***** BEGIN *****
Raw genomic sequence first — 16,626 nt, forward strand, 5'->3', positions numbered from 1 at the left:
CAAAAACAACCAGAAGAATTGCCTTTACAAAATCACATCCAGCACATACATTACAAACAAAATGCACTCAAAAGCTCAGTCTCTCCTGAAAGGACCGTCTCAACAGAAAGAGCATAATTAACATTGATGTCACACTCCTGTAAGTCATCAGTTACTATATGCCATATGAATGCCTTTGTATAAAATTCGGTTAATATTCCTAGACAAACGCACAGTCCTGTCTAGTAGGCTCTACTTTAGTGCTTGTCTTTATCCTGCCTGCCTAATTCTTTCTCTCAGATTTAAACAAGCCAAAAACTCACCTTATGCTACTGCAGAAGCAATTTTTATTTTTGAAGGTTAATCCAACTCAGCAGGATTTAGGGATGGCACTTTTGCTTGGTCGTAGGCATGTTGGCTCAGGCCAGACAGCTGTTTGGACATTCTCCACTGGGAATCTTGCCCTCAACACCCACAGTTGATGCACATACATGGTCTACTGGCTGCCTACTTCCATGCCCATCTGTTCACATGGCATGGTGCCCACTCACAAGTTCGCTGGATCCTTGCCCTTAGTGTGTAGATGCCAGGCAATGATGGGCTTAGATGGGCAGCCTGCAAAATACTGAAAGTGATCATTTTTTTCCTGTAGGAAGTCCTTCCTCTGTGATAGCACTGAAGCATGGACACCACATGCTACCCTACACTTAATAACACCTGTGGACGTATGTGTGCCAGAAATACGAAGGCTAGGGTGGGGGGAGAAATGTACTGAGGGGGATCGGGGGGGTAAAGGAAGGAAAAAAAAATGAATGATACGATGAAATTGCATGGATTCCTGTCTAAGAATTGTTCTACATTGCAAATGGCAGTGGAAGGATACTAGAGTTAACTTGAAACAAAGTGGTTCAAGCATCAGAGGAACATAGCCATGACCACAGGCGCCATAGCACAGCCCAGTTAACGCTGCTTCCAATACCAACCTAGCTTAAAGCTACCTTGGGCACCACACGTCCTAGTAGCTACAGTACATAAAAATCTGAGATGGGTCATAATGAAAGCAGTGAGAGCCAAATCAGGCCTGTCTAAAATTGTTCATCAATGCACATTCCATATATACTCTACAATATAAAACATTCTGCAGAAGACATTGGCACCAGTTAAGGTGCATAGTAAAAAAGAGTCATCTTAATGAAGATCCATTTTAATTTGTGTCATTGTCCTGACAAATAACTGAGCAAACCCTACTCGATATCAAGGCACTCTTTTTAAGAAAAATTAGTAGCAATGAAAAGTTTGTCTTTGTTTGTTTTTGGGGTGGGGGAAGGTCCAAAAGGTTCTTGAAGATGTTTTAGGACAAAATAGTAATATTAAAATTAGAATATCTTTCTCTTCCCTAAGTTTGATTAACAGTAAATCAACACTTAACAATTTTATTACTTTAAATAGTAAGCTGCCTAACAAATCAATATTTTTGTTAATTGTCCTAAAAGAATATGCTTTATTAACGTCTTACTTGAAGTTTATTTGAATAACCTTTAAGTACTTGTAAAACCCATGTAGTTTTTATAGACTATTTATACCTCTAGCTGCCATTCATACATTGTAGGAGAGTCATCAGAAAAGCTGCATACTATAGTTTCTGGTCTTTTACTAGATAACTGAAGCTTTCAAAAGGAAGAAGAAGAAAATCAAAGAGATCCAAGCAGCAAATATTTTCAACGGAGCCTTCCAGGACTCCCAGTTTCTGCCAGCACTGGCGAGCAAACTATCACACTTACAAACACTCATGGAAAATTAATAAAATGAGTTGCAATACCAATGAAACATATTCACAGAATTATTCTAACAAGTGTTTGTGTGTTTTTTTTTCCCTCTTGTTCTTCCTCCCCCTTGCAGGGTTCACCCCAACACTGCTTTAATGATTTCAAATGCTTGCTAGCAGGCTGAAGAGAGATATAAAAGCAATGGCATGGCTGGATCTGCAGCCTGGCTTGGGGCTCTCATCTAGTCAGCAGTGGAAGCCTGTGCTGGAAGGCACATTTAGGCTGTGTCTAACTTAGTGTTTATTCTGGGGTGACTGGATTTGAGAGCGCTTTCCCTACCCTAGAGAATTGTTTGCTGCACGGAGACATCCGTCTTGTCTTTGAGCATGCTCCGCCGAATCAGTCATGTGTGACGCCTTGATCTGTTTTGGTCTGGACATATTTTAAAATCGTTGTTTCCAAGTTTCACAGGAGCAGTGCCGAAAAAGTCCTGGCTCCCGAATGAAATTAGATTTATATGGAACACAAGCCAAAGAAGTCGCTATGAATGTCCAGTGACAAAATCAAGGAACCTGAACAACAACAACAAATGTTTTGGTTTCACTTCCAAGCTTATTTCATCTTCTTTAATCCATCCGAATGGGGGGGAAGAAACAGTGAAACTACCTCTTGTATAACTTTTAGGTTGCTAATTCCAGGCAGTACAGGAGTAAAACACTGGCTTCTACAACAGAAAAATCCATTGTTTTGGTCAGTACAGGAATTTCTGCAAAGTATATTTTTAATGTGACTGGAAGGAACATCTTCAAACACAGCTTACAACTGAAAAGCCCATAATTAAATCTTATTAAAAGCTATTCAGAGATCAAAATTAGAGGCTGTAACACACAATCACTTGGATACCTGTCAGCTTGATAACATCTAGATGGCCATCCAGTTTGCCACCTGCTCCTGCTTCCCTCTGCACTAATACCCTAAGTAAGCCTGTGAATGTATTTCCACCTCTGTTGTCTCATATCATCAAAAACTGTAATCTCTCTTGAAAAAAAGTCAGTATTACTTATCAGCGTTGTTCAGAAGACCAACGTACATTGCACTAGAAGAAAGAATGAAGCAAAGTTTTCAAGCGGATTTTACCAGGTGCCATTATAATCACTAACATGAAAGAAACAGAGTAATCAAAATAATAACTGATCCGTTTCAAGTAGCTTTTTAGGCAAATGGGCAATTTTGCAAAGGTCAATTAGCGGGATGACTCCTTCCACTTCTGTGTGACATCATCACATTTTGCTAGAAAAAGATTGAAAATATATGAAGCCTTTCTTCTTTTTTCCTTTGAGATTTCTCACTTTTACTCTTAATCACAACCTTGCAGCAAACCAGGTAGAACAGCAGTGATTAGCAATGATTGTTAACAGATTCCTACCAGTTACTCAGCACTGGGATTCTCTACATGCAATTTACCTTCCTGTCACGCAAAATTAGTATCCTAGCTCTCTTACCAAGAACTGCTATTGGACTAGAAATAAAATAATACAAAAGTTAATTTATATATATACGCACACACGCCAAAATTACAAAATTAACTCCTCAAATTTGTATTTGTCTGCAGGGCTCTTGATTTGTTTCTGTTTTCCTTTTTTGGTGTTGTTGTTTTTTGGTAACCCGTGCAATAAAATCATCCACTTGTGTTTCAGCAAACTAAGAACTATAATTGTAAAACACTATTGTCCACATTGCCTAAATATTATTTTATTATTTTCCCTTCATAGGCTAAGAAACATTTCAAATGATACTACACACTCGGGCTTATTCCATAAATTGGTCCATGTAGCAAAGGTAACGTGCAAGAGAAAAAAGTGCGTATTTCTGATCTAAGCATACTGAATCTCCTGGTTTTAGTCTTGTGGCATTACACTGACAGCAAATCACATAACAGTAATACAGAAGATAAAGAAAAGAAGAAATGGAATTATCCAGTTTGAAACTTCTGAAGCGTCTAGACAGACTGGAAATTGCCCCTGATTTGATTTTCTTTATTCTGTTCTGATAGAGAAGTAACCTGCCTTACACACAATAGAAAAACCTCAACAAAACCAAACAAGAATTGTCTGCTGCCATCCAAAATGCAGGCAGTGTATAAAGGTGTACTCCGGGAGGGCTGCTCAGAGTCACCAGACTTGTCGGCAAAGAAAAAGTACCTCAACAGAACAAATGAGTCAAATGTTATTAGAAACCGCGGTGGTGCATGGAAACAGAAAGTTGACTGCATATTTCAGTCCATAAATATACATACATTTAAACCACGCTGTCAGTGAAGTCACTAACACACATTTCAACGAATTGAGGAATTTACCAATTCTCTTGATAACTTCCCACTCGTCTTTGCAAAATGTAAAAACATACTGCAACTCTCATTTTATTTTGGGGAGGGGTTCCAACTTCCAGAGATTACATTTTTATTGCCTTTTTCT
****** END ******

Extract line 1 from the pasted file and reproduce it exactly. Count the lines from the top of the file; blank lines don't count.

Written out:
Raw genomic sequence first — 16,626 nt, forward strand, 5'->3', positions numbered from 1 at the left: